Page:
Like oh, this is just an internal Canadian problem, and I don’t accept that.  I think it’s a — I think it’s the formative case of foreign policy, the way that Canada engages with these foreign nations; theft, violence, deception, deceit, ultimately genocide.  To me, I just sort of say okay, well, that’s where the Canadian state has its roots.  Even right down to confederation itself, the moment where the Canadian state kind of becomes what it currently is, that moment is specifically about conquering the West.  It’s unambiguous.  John A. Macdonald convenes this sort of attempt to bring the Canadian provinces together because there is urgency in their mind to building a railroad and conquering the West and pushing the indigenous people out and getting that land before the Americans did.  I mean, that’s where the urgency comes in.

It’s right after the Civil War in the US and there’s all this territory that both Canada and the United States are coveting, indigenous territory.  So, confederation is explicitly about that.  For me, it’s a logical thing to say well, if that’s where the Canadian state begins and that’s what’s — its roots, then that’s gonna have some impact on the rest of Canadian foreign policy.  The same people who develop Canada’s colonial policy in the 1860s, 70s, 80s, 90s, are the same people who then start developing Canada’s foreign policy with respect to South Africa in the Boer War or Latin America in the 1900s and 1910s and 1920s, and that bleeds into the invasion of El Salvador in the 1930s, and then supporting fascism in the 40s.  It all is — it’s all emanating from the same place.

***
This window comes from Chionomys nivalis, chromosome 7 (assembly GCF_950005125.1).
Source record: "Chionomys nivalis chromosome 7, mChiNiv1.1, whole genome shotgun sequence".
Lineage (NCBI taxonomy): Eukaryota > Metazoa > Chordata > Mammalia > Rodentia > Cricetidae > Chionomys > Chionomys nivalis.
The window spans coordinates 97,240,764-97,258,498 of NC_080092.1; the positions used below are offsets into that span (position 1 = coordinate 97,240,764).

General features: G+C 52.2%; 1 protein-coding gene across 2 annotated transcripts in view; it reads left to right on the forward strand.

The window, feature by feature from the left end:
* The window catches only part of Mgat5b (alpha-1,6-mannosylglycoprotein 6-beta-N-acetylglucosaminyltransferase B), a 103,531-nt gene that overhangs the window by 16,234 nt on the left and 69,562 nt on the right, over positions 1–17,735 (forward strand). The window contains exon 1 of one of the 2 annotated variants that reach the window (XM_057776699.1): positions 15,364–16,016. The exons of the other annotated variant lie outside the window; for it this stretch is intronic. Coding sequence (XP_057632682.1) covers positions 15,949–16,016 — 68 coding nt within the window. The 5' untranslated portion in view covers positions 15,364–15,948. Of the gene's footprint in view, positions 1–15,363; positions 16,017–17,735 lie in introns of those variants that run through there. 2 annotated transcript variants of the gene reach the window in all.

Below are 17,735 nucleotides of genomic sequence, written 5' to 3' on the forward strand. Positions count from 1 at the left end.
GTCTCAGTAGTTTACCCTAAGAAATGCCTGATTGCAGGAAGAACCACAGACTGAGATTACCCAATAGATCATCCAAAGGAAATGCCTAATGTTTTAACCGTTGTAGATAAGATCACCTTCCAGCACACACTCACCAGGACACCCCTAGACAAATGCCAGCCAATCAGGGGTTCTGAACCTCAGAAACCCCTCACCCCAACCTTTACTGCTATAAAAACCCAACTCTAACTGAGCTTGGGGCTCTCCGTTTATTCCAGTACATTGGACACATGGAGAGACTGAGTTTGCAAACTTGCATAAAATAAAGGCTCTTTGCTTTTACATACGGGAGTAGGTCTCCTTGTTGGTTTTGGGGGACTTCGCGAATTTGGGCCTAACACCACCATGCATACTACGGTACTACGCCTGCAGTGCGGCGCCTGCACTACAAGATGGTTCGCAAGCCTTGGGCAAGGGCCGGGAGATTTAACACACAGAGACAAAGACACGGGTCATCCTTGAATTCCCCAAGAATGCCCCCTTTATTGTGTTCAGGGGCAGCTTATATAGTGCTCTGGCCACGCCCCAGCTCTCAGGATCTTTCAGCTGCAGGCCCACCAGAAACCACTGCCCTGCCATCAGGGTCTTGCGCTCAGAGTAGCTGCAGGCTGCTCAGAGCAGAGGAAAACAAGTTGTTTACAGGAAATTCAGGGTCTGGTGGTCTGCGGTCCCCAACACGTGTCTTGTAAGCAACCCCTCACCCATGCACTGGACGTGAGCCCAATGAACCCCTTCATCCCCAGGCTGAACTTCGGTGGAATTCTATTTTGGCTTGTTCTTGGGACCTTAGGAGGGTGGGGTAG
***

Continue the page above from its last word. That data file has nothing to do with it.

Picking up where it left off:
So, with that in mind, I sort of identified two elements of colonialism that I thought were at the center of it, and there’s obviously more.  It’s obviously an oversimplification at some level, but I distill it into what I called Settler Capitalism and the Colonial Imagination, settler capitalism being the logic of conquering land, claiming it, and converting it into capitalist — places of capitalist social relations and capitalist exploitation.  That, and the colonial imagination; the idea, the ideological framework of white supremacy that white people are providentially destined to conquer this land and any land, really, to be the rulers of the world.

Those two things of course operate at the heart of colonialism but what I found — and I found this even more than I expected when I started doing the work; like, I knew I would find it but I found it far more completely in Canadian foreign policy that those two things are there, one or the other or both of those two dynamics establishing or maintaining capitalist social relations and the premise of white supremacy, the colonial imagination of supremacy.  Those things are there in almost every single case.  I struggled to find cases where it wasn’t there.  So yeah, that’s I think sort of the central argument that holds the book together and I think that’s one of the contributions I hope the book makes.